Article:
Culture change and the Navajo Hogan

TitleCulture change and the Navajo Hogan
Publication TypeThesis
Year of Publication1985
AuthorsWarburton, M
Academic DepartmentAnthropology
UniversityWashington State University

The Navajo tribe has been subjected to acculturation pressures since its arrival in the American Southwest in the 1500s. The pressures came first from indigenous Pueblo groups, these were succeeded by pressures from the Spanish, Mexicans, Utes, U.S. military, and other Euroamerican local populations.

The Navajo response to the pressures of acculturation in both the economic and religious spheres of life is manifested in the Navajo house or hogan. The hogan serves as both a sacred and secular structure. Some features of hogan construction such as shape and doorway orientation have strong symbolic associations, and alterations in their form thus reflect fundamental shifts in religious orientation. Other features of hogan construction such as the use of power tools or milled lumber, while changing the appearance of the structure, do not have strong symbolic associations and thus are not indicative of a similar shift away from traditional Navajo culture. Instead, these features represent a Navajo incorporation of items from the dominant culture that are most useful in easing the hardships of traditional life.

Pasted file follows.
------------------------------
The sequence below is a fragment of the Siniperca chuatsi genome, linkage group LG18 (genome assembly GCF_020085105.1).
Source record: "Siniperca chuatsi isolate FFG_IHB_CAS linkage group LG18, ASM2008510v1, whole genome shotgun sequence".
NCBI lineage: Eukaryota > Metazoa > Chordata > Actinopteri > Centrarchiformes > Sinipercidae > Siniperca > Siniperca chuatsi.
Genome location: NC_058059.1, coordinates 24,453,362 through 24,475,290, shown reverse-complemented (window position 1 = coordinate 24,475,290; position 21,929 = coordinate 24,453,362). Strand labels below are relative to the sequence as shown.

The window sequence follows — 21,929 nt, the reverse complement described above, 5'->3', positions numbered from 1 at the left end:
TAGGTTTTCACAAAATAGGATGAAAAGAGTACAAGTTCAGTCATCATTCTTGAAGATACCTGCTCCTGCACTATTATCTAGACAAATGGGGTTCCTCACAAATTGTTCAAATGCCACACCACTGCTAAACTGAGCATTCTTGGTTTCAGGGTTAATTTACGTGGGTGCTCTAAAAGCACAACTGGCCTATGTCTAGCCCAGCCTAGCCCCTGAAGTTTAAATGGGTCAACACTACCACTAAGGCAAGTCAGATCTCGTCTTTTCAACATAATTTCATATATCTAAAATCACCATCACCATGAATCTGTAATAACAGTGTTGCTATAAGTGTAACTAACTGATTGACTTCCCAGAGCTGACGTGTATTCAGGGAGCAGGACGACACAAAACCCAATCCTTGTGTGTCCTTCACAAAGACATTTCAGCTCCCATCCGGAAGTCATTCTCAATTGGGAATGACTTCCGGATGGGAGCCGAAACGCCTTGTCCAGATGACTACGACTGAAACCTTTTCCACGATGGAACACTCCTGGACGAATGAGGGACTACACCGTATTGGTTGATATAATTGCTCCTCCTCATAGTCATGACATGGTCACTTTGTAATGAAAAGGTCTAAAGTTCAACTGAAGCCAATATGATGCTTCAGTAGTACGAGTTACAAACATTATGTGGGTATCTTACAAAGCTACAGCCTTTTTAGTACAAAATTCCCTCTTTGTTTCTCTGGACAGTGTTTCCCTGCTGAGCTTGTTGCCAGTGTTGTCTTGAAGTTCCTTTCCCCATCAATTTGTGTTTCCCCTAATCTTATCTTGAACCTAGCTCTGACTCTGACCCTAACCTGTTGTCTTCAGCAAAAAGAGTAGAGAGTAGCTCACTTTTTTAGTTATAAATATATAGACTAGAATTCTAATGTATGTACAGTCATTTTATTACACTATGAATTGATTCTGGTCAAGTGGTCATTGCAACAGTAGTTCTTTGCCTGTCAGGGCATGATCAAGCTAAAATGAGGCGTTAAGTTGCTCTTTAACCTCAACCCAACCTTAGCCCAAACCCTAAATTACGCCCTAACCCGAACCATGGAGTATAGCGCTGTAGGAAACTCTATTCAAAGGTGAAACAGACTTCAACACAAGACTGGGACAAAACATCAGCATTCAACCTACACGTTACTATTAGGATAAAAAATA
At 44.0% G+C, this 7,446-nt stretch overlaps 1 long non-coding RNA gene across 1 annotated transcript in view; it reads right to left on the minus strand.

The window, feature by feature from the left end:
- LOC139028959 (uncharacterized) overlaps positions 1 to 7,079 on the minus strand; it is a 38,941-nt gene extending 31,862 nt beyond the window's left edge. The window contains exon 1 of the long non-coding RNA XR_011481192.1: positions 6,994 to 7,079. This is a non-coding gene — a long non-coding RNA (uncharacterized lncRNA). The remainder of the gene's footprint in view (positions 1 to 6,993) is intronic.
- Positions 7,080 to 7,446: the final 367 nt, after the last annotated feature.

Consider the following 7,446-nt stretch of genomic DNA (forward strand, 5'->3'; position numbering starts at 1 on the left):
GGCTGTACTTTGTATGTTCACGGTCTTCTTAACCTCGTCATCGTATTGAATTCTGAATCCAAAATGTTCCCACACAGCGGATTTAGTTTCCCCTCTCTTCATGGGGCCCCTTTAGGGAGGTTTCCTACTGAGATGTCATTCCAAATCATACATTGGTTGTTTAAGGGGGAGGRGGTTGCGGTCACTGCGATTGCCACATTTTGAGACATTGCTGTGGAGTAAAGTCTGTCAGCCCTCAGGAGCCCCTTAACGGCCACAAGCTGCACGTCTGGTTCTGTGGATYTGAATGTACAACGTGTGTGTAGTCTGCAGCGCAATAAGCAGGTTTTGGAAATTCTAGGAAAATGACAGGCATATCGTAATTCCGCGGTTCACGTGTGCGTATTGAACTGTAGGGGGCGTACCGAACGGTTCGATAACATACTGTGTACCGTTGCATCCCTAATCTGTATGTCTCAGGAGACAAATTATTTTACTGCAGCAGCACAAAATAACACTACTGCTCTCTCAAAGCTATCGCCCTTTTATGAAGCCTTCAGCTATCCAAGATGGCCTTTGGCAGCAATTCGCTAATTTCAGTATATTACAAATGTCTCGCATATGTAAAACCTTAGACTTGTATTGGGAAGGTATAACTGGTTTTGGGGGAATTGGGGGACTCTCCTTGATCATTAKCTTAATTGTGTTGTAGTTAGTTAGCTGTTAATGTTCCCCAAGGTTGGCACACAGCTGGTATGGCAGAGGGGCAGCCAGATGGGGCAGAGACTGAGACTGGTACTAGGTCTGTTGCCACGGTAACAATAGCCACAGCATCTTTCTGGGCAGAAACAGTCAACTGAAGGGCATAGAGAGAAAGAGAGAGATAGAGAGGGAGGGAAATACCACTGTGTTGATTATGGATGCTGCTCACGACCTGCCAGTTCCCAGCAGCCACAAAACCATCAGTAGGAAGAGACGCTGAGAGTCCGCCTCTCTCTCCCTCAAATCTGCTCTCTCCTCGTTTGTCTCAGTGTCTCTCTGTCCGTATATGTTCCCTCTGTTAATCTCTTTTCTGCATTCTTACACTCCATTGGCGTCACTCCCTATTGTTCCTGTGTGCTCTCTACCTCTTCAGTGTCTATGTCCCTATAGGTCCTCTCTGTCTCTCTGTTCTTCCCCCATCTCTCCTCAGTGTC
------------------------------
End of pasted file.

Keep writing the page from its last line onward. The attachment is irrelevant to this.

Habitation structures from two areas of Arizona illustrate this trend. Over 500 structures from the remote, conservative and until very recently, unacculturated area of Black Mesa are compared with over 200 structures from the substantially more acculturated region of the Defiance Plateau. The difference in the chronology of housing construction techniques between the two areas is striking. Influences from the dominant culture, including a shift away from traditional houses, are evident in the late 1800s on the Defiance Plateau. Conversely, on Black Mesa, these same trends do not appear until the 1970s and 1980s.

Architecture is composed of both a technological and an expressive element. This marriage of two aspects of culture in one place--housing--is an important locus of information for anthropologists. Analysis of changing construction methods and morphology provides a physical manifestation of changes documented in other areas of the cultural system.